I Am Woman. Hear Me Silenced?

I am woman, hear me roar, in numbers to great to ignore, lala la …

Does anyone remember the Helen Reddy song I am woman that was released circa 1971? It became a rallying anthem for empowered women. The other day I was reminded of these lyrics when viewing the You Tube clip, a little further down below, which features some rather extraordinary women who had their fair share of important things to say.

If 2011 was the year when the humble tub of “cottage” motivated social change in Israel then 2012 is fast becoming the year that Jewish women raise their voices and express their dissatisfaction when it comes to being relegated to second class citizenship. Not just here in Israel but in Diaspora communities as well. There was the infamous spitting incident committed against a 7 year old girl earlier this year. Personally, I think spitting on 7 year old girls for being “immodestly dressed” is less an issue of modesty and more an issue of sexual depravity for men who sexualize children. We were outraged when certain sectors of the community demanded that women be seated at the back of the bus. Sit at the back of the bus because it is immodest for me to sit next to you? Hell no! Anyhoo, back to topic.

For the last couple of years, attempts have been made by the South African communal leadership to ban women from singing as part of the entertainment at secular events such as Yom Ha’atzmaut or Yom hashoa. The rationale behind this decision which has irked my fellow Saffer (South African) sisters is that certain groups believe that men are prohibited from hearing women sing in public. Gentlemen, apparently you can’t control yourselves. Our spitting cobra that was mentioned earlier is naturally excluded from the mix.

A group of prominent South African Jewish women representing a cross-section of the community from Orthodox to Progressive made the following plea:

I join my fellow Saffer sisters by adding my voice to the growing outrage. The tenets of gender equality and human rights is something we consider SACRED.

And why do we care about what happens in the community in South Africa? Well the answer is fairly simple. Okay and a little bit complicated. First of all we care what happens to our brothers in all communities across the world. This is not an opportunity to play yenta (okay maybe just a tad – we are Jewish you know!) merely to offer support.

South Africa is the country which famously arose from the dark days of the heinous Apartheid regime (internal issues notwithstanding) and boasts the most progressive and universally respected Constitution. The rights of women to equality are fiercely protected and defended in the Constitution and Freedom Charters. Many fought and died so that democracy could be instituted in South Africa. In Judaism, while we women may have different mitzvoth or obligations we are no less equal to men. We are just as important. Both men and women are created in the image of G-d. If you don’t want to hear us sing or roar, perhaps excuse yourself for the duration of the event.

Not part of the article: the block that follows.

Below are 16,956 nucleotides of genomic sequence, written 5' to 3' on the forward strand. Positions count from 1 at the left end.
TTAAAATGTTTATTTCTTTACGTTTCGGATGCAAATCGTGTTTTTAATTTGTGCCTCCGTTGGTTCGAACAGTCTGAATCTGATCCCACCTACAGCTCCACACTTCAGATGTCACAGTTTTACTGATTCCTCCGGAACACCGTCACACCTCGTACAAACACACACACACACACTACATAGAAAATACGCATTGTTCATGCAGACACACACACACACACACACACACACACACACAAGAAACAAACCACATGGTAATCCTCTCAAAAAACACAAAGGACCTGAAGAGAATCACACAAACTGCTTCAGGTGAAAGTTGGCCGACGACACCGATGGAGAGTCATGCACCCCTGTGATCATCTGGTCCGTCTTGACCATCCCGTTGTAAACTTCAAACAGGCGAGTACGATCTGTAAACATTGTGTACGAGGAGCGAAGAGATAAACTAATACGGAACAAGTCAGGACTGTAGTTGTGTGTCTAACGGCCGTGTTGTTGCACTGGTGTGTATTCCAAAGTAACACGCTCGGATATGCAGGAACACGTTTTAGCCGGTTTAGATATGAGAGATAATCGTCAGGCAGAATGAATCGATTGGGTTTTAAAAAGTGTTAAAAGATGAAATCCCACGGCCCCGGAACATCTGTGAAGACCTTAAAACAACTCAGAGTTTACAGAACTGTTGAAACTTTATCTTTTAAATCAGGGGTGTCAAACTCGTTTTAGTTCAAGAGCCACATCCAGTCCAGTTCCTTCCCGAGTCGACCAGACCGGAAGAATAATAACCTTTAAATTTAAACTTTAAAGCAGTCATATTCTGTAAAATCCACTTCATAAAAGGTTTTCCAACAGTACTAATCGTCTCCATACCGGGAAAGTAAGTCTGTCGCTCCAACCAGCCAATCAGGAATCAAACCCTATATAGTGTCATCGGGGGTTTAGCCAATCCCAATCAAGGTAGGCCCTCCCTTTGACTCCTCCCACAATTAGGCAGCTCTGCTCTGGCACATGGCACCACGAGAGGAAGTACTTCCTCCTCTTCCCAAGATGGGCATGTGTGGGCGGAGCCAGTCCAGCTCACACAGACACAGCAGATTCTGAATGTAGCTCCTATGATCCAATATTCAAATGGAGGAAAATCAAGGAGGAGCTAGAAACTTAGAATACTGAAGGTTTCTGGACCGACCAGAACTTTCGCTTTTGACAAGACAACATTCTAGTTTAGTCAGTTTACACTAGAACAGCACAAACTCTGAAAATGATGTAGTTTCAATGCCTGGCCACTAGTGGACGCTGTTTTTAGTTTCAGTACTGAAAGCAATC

To the leaders of the SA communal bodies I say please do not undo decades of admiral work by instituting draconian decrees. You head up a community that has contributed disproportionally to the growth of the country and boast some of the most famous human rights activists. The most famous of which was Helen Suzman z”l, who stood as the lone opposition in parliament to the Apartheid regime. Did I mention she was a female, Zionist Jew? She roared with the strength of a pride of lioness. This is not the time to pander to the personal or political maneuverings of a few in the community but to celebrate the diversity of community members and stand behind your courageous and committed women.

As leaders of a community that is famously Zionist, remember that Israel is a country where women have and continue to hold powerful positions and portfolios in government. The formidable Golda Meir z”l, became Prime Minister when Israel was barely out of her teens. She shattered the glass ceiling. Tiny in stature, she was giant of a leader. We have seen women serve as leaders of the opposition, President of the Supreme Court and speaker of the Knesset. We bear arms in the defense of our country and woe betide any who deny us our rights. I am proud to serve as volunteer for WIZO, the Women’s International Zionist Organisation. We and others make sure that when the going gets tough, we gather Israel’s citizens in our arms. We stated earlier this year that not only will we not sit at the back of the bus but we will enjoy our seats up front. Hell, we will even drive the bus!

These are not times for chasms and divisions. These are times for unity and solidarity as we move forward in tense times.

Remember and protect these tenets. For they are SACRED.

About the Author
Rolene Marks is a passionate advocate for Israel and has appeared on radio, television and has been published in numerous publications. Rolene is a member of the Media Team Israel, an advocacy body that fights media bias against Israel.